Xscaper Arts (Mystery of Pyramids, Entrapment, The Lab, and Cecil Hotel

Xscaper Arts
50 Main Street, Side Entrance
Unionville, ON L3R 2G9
Cross Street: Kennedy Rd. and Carlton Rd.
Rooms: 4
Group Size: 2-6, (recommended sizes at 4 and 6)
Game Time: 45 minutes (and one 60 minute room)
Price: $25/person
Site: http://xscaper.com/
Phone number: 905-604-7066

Across 3 visits, I’ve been to every single room currently at Xscaper Arts. They are in the process of removing two rooms (I believe Mystery of the Pyramids and Cecil Hotel) to have an Inception themed room. On my first trip to Xscaper Arts, I did the Entrapment room and the Cecil Hotel. The Entrapment room was fun. You’re handcuffed in pairs, and there is a system of green lasers that act as a security system. If you touch one, you lose a minute out of your 60 minute time limit. At the time, it was the only place with an array of lasers. This room has an agility component, which is novel and interesting!

I had a very negative experience with the Cecil Hotel. It’s a horror-themed room that takes place in a hotel that has been torn apart. The first problem I had was with a a piece of faulty equipment. The technology used was very cool and I would have been impressed if it worked when it was supposed to. However, this is really a minor complaint compared to how the staff dealt with it. The puzzle itself wasn’t difficult, so my group was fairly certain that we were correct. We hear staff over the walke-talkie (who I later find out is the manager/designer) say to swap out our group members for the puzzle. It doesn’t work. We were then told to warm our hands up (not really a spoiler), but that doesn’t work either. This continues on for maybe 15 minutes before I ask the staff to just enter the room and do it for us. Two staff members enter, and attempt the portion of the puzzle themselves while repeating the same advice for 5 minutes. They then leave to fix the problem outside the room.
I feel like this was handled poorly. They clearly see us on the cameras in this scenario, and know something’s amiss. They watch us put in the correct answer for a puzzle over and over for 15 minutes, but don’t feel the need to assist until the group get completely exasperated and gives up.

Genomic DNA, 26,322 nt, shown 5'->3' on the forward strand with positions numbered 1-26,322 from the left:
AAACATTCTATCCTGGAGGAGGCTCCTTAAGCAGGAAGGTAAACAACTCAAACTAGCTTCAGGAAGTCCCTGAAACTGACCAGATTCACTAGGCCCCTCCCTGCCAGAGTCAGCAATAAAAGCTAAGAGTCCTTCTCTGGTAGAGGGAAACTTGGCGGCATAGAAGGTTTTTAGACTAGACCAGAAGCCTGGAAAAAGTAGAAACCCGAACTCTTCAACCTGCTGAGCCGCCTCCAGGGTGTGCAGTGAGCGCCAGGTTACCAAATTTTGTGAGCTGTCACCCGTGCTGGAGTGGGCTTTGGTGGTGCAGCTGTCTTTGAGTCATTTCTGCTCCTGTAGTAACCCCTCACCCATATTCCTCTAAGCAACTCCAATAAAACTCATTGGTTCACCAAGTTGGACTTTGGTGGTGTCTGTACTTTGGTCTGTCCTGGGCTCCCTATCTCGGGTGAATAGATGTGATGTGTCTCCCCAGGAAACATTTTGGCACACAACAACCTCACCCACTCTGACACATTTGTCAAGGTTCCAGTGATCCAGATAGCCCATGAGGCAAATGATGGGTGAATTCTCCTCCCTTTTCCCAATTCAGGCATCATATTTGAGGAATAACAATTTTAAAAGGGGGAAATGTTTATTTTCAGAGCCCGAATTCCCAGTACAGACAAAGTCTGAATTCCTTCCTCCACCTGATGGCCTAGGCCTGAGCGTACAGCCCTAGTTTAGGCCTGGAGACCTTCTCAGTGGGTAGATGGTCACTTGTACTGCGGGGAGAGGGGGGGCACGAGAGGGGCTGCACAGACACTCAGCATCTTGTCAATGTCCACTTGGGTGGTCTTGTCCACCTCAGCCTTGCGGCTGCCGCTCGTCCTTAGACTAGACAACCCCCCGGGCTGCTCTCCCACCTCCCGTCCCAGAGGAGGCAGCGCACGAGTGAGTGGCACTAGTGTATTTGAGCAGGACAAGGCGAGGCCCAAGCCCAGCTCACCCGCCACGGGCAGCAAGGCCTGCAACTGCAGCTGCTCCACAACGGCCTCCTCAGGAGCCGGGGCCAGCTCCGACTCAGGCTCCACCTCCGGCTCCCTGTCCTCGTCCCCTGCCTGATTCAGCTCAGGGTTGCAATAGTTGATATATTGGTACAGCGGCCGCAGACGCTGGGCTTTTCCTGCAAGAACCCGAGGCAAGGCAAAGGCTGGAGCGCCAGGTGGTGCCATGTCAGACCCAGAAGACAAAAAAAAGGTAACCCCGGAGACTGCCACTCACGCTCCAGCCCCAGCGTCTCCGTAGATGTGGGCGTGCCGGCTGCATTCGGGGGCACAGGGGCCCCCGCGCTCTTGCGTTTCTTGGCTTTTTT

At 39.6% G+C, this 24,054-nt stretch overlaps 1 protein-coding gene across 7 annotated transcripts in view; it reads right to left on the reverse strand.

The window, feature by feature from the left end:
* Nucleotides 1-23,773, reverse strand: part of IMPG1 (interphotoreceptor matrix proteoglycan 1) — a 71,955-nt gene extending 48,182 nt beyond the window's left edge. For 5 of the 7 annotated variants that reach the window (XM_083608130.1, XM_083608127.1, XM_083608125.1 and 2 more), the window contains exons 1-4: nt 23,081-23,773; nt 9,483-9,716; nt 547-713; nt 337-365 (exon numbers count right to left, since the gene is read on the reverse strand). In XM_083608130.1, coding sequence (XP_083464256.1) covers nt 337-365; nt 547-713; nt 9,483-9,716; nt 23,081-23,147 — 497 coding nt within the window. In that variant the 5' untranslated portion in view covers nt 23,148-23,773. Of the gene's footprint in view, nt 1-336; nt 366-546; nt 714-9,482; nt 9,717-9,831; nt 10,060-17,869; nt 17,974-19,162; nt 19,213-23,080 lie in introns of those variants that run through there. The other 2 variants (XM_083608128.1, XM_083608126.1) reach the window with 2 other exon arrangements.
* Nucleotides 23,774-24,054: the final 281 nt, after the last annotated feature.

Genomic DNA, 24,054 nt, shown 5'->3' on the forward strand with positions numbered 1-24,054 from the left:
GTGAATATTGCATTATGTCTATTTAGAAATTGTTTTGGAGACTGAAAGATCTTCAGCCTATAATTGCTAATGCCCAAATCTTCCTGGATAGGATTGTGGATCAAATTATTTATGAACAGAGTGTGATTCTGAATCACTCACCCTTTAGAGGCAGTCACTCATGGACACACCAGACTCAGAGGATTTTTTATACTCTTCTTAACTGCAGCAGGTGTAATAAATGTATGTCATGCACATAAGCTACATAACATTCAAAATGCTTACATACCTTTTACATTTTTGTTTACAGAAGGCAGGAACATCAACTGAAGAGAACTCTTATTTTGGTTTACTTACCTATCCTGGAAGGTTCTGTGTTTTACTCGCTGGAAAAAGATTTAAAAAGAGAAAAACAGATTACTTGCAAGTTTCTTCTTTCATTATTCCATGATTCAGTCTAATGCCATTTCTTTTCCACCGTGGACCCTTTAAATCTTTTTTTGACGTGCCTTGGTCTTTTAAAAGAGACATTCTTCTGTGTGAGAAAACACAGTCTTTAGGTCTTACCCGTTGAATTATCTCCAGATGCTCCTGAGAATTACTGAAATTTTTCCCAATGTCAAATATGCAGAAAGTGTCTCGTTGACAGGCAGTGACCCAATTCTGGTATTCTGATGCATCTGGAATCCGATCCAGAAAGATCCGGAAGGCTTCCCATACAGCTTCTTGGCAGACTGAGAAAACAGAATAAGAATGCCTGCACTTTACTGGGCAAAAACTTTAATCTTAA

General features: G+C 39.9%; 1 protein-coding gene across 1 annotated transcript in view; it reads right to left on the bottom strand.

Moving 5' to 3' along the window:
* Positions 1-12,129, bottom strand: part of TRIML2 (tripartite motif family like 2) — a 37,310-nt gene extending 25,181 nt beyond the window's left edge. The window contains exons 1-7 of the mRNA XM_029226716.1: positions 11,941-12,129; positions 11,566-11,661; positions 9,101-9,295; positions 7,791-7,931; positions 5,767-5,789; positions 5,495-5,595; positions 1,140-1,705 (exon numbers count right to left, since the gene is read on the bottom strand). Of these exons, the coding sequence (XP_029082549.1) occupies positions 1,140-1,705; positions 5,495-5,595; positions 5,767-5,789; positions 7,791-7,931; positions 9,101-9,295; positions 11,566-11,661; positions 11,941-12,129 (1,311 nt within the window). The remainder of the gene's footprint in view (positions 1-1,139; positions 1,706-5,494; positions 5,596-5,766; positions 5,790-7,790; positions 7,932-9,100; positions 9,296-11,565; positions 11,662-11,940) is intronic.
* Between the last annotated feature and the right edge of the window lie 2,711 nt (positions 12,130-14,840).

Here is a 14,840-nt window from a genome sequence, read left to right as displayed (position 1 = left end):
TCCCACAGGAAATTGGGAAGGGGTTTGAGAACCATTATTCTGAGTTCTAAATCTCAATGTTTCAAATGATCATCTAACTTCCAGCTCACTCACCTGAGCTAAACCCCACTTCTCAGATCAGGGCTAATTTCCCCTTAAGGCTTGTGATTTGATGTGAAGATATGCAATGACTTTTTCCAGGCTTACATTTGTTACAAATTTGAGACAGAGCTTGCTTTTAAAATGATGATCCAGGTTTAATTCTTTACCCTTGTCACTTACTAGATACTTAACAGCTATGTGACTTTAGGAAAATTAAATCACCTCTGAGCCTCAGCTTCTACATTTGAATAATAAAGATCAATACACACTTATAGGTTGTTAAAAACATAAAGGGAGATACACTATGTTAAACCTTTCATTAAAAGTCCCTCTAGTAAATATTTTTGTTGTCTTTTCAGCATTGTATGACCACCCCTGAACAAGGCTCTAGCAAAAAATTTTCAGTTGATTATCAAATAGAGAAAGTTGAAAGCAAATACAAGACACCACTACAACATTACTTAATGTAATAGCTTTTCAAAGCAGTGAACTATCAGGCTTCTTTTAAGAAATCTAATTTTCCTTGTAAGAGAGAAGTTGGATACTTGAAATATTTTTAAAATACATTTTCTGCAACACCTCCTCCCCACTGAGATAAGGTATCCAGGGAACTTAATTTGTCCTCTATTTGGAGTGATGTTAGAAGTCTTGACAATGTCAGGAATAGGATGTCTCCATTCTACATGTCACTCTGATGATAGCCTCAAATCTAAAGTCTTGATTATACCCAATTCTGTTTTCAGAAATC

So after my first trip, I thought, wow, I don’t really want to ever come back. But a few weeks later, other nearby places are booked, and I give in. I justify that maybe it’s just an isolated situation? People have crappy days afterall. I book the Mystery of the Pyramids, and off I go. I had a good time in there. I will certainly give this room an A+ for set and prop design. Once again they have some interesting technology used, and even a puzzle or two that felt thematic.

On my last trip, I’m onto the last room. I had a good time at the Mystery of the Pyramids (though I guess in retrospect its noteworthy that the manager/designer wasn’t there). The last room is the Lab, which is a Zombie-infection theme. We start the game, and we’re given one flashlight. That’s already strike one in my book. I’ve written about it before, but it’s a logistical bottleneck that doesn’t really serve a purpose. The next hiccup comes at the first puzzle.  The problem is that there is a glaring red herring in the room. It’s a “blue key for a blue door” problem, because another room features the exact same items, but they aren’t related in any way! My group spends 20 minutes on this problem debating it, all the while cursing the design of the room, before we agree to just take one course of action, which thankfully was the right one.
The third problem comes from the fact that we were supposed to have it explained to us how a certain electronic component is used. The staff did not inform us of how to use it at all. I don’t think difficulty inputting a puzzle answer should ever exist. All the difficulty should come from the puzzle itself.
The last major problem comes from where the speakers are. To explain why this would be a problem would entail a spoiler, but again, it created logistical difficulty rather than actual game difficulty.

I did e-mail the manager, and to my knowledge, he will fix the red herring in the room, but didn’t really budge on the other points. His reply felt very condescending, and it felt like he got increasingly hostile towards the end of the e-mail.

Summary

Rooms visited: All of them! Mystery of Pyramids, Entrapment, The Lab, and Cecil Hotel
Theming: Passable. There tends to be a small integration of the plot into the puzzles.
Puzzle Design:  Generally, Poor. In terms of puzzles,the best thematically integrated of the bunch was the Mystery of Pyramids room. There’s nothing technically wrong with the puzzles, it just felt like the rooms were very light on puzzles, and that my time was always being consumed by other parts of the game
Customer Service: Poor. However, all my negative experiences were with the same person, so you might have a better experience than I did.
Bonus: They use cool technology! If they integrated it into their theme better, it would be very impressive.
Would I go back? No. Well, I’ve been to all their rooms already, but I don’t really plan on going back once they have their new rooms either. The customer service was poor. As I’ve written before, it’s not a priority, but it can ruin an experience. Beyond that though, at $25 for 45 minutes, it’s actually THE priciest room escape in all of Toronto per minute!

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